Alternatives to using a real Arcade Monitor
This project is meant to provide a (cheap) solution to the problem of putting a PC into an arcade cabinet. I approached it like the other arcade projects on this site - with the idea of making a harness to sit between the PC and the cabinet, without alteration to either.
It was also meant to provide a solution which was as accurate as possible - There are other solutions to the 'monitor' question, I've outlined 4 of them below
.Replace the arcade monitor with a PC Monitor
This is the route most MAME cabinet projects take, and although it has its advantages (you can run anything inside your cabinet) It tends to lessen the 'arcade experience' and makes the project look like what it is - a PC sat inside an arcade Cabinet.
It also means that you'll probably have to run all your vertical games horizontally, so they'll look squashed and have large black borders down each side of the screen.
This is because most PC monitors are not designed to be rotated, and it can be dangerous to do so.
It's also expensive - you'll have to spend a fair amount of money to get a PC monitor the same size as a standard arcade monitor. Even then, the extra 'bulk' of the monitor's casing will mean you'll probably have to settle on a smaller screen than the cabinet's original monitor.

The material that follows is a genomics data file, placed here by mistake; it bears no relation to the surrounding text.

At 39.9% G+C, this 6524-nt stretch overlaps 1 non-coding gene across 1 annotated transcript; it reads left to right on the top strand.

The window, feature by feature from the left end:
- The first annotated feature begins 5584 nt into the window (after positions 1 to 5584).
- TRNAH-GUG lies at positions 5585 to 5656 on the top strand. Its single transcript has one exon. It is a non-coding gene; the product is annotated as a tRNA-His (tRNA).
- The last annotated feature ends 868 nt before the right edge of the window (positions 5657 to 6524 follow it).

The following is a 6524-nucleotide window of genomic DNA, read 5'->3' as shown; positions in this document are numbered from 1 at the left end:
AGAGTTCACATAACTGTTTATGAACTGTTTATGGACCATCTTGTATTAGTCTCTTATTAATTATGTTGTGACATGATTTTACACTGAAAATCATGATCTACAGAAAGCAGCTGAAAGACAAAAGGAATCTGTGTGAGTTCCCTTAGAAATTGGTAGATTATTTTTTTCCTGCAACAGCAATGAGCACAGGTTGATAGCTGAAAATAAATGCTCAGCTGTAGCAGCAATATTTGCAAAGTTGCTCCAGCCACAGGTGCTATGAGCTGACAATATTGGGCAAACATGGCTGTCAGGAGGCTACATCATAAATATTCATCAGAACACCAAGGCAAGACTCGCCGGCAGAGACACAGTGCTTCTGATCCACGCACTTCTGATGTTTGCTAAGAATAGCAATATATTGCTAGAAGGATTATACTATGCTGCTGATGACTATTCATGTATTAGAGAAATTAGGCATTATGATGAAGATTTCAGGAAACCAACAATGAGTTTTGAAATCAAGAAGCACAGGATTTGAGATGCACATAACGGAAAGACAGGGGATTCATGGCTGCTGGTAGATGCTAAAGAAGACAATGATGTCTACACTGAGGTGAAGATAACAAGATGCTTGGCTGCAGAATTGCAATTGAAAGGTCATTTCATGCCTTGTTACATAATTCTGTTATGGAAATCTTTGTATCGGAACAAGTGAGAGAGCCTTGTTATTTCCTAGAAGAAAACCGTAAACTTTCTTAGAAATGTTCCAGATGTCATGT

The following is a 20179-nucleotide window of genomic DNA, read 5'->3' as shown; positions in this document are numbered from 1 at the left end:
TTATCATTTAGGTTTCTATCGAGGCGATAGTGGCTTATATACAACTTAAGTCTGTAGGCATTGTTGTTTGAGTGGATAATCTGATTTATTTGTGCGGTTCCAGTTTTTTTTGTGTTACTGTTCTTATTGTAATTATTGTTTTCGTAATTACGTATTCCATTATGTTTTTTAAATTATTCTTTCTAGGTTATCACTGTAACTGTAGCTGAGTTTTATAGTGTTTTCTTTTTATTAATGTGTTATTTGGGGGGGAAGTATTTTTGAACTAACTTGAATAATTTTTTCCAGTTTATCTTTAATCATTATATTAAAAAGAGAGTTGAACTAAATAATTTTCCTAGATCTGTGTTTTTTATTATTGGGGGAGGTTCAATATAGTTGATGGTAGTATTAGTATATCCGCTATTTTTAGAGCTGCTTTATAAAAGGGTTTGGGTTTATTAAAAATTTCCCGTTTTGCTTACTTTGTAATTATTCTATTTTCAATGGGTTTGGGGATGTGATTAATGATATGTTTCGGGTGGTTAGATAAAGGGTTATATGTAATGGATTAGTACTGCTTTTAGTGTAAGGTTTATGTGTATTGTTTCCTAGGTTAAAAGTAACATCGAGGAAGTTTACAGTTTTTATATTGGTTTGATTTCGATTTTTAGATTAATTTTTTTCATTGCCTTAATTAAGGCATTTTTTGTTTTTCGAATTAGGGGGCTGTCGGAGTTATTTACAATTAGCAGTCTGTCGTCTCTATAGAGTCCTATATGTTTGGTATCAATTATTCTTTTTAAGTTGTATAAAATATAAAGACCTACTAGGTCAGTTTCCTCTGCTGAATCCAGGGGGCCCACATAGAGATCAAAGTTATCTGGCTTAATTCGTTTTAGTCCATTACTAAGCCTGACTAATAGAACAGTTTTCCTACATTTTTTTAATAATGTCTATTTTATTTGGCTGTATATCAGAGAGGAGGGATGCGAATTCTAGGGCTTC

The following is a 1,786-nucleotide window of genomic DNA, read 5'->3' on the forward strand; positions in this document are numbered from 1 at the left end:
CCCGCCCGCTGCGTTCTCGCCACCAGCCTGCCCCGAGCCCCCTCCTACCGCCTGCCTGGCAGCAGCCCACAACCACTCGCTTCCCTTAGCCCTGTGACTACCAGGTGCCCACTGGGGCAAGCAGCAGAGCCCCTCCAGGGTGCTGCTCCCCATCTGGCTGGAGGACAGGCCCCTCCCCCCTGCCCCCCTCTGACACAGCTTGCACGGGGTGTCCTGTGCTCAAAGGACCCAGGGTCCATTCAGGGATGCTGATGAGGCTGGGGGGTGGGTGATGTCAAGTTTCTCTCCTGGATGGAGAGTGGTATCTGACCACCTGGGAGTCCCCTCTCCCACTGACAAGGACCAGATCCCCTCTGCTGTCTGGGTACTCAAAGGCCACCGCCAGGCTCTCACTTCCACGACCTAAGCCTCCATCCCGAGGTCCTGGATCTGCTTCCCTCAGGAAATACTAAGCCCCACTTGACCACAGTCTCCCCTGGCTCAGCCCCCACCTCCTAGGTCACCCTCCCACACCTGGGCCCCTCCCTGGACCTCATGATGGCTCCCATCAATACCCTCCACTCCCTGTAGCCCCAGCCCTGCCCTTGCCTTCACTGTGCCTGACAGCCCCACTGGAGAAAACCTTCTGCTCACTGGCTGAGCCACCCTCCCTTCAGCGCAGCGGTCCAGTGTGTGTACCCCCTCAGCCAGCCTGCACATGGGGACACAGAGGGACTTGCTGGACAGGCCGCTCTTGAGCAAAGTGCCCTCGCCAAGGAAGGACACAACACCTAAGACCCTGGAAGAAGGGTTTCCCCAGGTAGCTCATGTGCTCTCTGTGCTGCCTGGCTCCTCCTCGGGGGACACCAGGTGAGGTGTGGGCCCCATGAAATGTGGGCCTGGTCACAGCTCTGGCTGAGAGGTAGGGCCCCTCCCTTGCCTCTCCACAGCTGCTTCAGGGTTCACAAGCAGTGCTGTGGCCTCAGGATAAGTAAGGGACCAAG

.Use a VGA2TV card or external convertor
Note:The RGB signal produced will not be as clean as the one 'straight' out of the video card (using MAME's arcade monitor modes)
.Use software VGA2TV drivers which support your video card in
You'll also have to only use 'real' VGA modes and SVGA modes, no 'tweaked modes'.
This is because VGA2TV drivers work by hooking into BIOS and trapping video mode change requests. When a video mode change is requested, the VGA2TV driver may call the original BIOS (to avoid having to setup all the registers) or simply setup all the registers 'manually' itself. In either case it will set the CRTC timing registers to values which will generate a TV compatible video output.
However, this is pretty much what 'tweaked modes' do as well. So if MAME wants to setup a VGA tweaked mode it will call BIOS to set the mode to 320x200 at 256 colours, the VGA2TV driver will trap the request then reprogram the registers for TV output. Then MAME will reprogram the registers again for the tweaked mode - effectively losing the VGA2TV driver's changes.
This will still really just be a PC monitor - but it won't have bulky casing and should be the right size. It'll allow you to run pretty much whatever you like in your cabinet.
You can check out a Wells Gardner Monitor that does the job here
The only downsides are that the display still looks like a PC
monitor and the cost.
There are other solutions to the ones listed, like using a MAC or Amiga instead of a PC etc.